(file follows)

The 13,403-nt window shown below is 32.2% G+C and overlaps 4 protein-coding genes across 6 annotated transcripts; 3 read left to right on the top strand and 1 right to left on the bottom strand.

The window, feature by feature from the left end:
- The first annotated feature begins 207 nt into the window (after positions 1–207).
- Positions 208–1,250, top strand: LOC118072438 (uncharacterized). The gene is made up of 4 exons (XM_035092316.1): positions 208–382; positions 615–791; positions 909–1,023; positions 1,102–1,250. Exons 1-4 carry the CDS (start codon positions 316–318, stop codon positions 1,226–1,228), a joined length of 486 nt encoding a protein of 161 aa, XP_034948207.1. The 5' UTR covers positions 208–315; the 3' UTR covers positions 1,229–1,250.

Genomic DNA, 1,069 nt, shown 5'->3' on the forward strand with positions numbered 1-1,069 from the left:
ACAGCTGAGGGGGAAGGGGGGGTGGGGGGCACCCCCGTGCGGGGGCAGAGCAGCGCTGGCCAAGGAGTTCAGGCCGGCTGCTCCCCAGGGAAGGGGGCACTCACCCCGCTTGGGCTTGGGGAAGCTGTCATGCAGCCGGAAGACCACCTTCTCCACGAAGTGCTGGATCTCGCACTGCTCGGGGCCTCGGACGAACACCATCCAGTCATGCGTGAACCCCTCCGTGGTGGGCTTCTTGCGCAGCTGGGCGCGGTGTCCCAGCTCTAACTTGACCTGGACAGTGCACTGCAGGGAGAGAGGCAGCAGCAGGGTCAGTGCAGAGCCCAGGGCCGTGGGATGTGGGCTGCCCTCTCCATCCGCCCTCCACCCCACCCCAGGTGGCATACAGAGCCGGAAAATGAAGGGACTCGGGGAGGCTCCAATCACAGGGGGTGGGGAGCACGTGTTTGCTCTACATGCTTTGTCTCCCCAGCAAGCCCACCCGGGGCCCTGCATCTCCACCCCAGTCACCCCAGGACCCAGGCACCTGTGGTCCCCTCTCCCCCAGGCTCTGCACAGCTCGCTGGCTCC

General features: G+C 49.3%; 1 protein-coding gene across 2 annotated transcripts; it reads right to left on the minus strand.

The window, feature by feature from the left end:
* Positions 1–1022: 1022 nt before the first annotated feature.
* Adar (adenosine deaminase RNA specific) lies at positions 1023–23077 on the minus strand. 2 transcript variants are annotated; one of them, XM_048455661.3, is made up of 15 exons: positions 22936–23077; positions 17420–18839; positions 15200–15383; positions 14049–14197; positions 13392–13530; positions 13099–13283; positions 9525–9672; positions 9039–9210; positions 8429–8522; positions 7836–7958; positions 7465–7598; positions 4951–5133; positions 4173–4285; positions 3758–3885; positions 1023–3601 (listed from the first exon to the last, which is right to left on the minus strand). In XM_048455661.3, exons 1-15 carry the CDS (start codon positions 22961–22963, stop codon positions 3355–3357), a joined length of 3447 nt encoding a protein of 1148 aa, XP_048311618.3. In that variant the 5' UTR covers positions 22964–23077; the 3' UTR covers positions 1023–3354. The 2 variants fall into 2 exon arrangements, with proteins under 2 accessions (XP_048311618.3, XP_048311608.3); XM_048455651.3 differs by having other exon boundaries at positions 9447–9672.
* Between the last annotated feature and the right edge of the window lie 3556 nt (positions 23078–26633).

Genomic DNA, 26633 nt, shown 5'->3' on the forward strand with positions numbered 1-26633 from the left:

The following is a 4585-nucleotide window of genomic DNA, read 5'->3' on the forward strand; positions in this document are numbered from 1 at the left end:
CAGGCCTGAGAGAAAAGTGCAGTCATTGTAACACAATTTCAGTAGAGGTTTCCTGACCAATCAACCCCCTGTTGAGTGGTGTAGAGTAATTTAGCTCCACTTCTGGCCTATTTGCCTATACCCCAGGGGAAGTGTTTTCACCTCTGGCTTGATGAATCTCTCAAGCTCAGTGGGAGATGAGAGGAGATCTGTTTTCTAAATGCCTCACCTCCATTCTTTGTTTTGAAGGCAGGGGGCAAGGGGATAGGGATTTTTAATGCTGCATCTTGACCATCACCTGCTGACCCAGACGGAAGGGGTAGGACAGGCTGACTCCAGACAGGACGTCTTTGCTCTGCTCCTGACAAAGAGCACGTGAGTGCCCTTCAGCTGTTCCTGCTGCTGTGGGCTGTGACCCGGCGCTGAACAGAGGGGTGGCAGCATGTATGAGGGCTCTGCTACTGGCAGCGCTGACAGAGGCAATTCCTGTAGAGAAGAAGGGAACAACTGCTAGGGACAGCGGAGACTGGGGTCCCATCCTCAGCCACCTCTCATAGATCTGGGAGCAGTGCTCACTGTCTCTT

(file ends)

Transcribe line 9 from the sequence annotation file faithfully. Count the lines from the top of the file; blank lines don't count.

* Positions 1–1022: 1022 nt before the first annotated feature.